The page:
Wednesday, August 16, 2017

Book Review: "Emma in the Night" by Wendy Walker

I've remarked in previous reviews that much like they say in spy movies, my philosophy when reading thrillers is simple: trust no one. Any character that appears I immediately view as a possible suspect.

Of course, while that thought process makes it a little more difficult when reading, it helps me avoid being irritated when the resolution of a book includes a character who came totally out of the blue. Where Wendy Walker's crazy, twisty, yet surprisingly weighty new book, Emma in the Night, was concerned, I may not have been ultimately surprised by everything, but Walker took me on quite a journey to get there, full of surprises and twists which kept me guessing.

One night, 15-year-old Cassandra Tanner and her older sister Emma disappeared. Emma's car was found on a beach, but there was never any trace of the girls. FBI forensic psychologist Abby Winter suspected there was more to the girls' disappearance that met the eye, but she couldn't convince her supervisors, and the case nearly destroyed her. But three years later, Cass has returned home without Emma, but she pleads desperately that they rescue her sister.

Cass' story is a harrowing one, of being kept captive on a remote island with Emma. She sacrificed a lot to get home, and is afraid her sister might not still be on the island, or even be alive once the FBI figures out where they've been held captive. Cass' return has also thrown her divorced parents into turmoil, as they are happy that Cass is back but they fear for Emma's safety, and they want to understand what happened to the girls three years ago.

But the more Cass tells, the more Abby wonders what the truth is. Her initial suspicions about all not being right in the household where the girls grew up returns with a vengeance, and Abby wonders what Cass is hiding, and whether she's trying to lead them somewhere, to someone, but is unable to say anything directly. These issues of narcissistic personality disorder are ones that Abby knows too well, and she wonders if her suspicions are true, or if she is being influenced by her own experiences.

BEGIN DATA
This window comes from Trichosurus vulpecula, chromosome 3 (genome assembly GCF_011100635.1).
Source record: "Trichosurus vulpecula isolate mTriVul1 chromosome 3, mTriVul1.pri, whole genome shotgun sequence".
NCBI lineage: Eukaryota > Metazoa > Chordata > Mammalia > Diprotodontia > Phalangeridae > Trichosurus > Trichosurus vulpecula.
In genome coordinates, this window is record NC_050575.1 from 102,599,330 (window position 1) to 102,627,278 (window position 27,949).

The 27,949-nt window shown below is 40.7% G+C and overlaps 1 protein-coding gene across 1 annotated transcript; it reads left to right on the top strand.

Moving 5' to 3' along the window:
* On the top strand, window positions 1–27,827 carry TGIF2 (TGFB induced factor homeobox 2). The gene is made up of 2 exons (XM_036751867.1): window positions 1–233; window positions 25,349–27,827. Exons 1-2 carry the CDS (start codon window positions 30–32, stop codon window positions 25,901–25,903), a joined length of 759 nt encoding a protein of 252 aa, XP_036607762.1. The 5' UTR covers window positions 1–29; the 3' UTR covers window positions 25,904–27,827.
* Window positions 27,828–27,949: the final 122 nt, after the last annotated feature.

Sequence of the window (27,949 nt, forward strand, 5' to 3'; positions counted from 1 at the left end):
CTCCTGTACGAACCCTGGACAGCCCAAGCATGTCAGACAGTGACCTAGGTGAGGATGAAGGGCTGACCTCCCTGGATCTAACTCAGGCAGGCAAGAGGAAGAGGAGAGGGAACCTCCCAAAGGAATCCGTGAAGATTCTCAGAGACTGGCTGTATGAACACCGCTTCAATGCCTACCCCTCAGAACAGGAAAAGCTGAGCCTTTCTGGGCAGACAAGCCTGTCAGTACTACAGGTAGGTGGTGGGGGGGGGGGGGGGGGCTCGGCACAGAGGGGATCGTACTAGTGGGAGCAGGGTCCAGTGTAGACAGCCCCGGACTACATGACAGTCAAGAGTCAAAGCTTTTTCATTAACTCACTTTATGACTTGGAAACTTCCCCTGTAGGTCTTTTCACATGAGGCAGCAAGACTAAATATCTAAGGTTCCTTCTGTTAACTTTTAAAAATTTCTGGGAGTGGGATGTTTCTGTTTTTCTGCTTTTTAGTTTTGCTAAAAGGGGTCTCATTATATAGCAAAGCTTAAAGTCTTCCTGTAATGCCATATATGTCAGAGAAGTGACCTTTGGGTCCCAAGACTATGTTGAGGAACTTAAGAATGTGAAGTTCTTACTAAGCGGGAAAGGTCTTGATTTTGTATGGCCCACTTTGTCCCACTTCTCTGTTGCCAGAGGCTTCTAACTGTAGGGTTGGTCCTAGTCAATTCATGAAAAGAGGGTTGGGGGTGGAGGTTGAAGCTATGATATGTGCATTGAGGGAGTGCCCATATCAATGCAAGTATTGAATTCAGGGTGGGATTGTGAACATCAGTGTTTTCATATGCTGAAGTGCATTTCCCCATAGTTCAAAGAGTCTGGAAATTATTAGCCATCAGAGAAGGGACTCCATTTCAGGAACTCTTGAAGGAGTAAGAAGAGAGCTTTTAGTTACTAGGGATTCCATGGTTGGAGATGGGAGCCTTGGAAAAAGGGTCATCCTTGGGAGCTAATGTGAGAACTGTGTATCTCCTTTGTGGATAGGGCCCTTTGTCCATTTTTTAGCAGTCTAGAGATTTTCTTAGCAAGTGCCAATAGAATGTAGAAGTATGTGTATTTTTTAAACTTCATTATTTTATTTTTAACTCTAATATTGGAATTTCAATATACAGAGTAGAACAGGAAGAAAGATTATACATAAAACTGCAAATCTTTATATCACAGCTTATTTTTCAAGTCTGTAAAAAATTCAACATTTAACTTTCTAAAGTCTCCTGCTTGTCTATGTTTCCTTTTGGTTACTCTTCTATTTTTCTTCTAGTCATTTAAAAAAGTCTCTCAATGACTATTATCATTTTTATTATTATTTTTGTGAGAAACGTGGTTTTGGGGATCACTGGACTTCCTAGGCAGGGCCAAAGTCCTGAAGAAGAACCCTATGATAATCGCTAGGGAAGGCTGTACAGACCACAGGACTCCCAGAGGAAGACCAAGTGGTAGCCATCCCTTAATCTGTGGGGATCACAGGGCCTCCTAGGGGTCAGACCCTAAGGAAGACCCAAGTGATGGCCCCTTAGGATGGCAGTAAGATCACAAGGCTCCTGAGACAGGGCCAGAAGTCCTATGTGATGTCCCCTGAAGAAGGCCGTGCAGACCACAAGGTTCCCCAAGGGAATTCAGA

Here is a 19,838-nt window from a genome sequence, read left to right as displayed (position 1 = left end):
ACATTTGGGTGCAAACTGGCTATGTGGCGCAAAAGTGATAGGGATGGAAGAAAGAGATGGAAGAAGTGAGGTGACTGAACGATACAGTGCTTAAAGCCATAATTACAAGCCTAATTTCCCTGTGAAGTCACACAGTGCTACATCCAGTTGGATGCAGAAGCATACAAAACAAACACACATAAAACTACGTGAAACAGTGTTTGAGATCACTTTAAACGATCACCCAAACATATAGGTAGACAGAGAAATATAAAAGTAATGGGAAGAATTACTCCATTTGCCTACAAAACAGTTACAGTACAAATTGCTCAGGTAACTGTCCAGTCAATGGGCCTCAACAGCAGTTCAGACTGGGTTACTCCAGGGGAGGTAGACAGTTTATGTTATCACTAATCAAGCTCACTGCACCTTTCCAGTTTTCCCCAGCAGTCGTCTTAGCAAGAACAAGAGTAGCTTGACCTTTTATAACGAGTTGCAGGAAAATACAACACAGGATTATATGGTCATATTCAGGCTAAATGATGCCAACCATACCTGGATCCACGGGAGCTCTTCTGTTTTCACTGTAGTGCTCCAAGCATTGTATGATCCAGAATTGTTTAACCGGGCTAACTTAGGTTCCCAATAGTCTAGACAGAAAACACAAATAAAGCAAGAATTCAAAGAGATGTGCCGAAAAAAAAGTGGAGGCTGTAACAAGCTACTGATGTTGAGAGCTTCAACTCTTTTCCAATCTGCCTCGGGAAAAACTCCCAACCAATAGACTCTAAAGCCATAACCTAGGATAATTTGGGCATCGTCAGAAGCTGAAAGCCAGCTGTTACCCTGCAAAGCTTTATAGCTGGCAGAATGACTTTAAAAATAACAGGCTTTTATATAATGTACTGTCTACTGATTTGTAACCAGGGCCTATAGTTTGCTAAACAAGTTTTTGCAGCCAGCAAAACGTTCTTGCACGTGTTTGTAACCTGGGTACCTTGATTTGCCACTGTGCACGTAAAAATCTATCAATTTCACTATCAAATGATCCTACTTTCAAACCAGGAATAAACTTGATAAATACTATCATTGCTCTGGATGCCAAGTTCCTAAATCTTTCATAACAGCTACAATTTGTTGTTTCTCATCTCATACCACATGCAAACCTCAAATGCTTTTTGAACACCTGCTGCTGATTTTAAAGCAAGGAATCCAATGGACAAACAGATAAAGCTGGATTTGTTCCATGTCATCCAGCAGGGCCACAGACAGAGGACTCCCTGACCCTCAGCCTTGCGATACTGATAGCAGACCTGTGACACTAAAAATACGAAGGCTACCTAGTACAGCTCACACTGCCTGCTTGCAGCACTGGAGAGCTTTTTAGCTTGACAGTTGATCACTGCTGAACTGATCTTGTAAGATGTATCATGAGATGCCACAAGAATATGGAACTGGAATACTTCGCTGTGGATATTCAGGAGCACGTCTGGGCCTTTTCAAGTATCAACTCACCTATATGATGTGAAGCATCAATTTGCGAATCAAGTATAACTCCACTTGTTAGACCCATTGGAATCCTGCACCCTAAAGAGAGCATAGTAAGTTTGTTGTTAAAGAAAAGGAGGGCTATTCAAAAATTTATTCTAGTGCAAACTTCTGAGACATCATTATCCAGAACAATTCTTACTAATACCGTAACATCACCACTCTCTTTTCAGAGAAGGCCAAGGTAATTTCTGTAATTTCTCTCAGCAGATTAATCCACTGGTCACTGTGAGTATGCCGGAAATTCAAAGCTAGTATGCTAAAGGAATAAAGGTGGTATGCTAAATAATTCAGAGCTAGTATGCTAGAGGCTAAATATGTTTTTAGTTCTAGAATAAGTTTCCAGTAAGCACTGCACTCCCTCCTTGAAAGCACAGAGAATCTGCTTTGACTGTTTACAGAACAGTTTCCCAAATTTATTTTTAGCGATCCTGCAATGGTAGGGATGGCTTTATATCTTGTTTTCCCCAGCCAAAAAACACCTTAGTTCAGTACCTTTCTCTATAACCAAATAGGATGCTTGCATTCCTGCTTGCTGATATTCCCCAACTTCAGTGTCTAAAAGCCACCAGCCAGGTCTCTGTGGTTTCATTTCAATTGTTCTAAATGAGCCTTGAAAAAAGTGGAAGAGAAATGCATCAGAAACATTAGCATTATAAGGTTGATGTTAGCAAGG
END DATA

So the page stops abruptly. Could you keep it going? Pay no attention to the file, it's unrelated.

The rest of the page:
"Not knowing, not seeing, being deceived—it makes you question everything you have come to trust. It makes you doubt your own judgment, and the truths you have come to believe in, which sometimes are so deeply embedded, you don't even know they're there, shaping your thoughts."

What happened the night that Emma and Cass disappeared? Where is Emma now? Was their disappearance random, or was it caused by, or the result of, something else in their lives? Is Cass hiding something? Time is running out, and the FBI must figure out the truth and bring Emma home before it's too late.

I liked Emma in the Night more than I thought I would. There was a brief period a little more than a quarter into the book where I worried one of the characters would be such a huge part of the plot that I didn't think I could stand it, but I persevered, and I'm glad I did. This is a book that isn't afraid to paint its characters as not entirely sympathetic, and you're not sure what to believe and you don't know which character to root for.

Walker does a great job unraveling the plot little by little, and while some of it seemed a little too predictable, there was still enough that kept me guessing. I've never read anything by her before, but I was impressed not only with the way she generated suspense, but the in-depth attention she paid to the depiction of narcissistic personality disorder. That is something that unfortunately I've experienced, and she was right on the money with that.

This wasn't a perfect book by any means, but I enjoyed it and couldn't stop reading. Definitely a good book for a last gasp at the beach, or to occupy you during a long trip or commute. I'll definitely need to read Walker's first book now!

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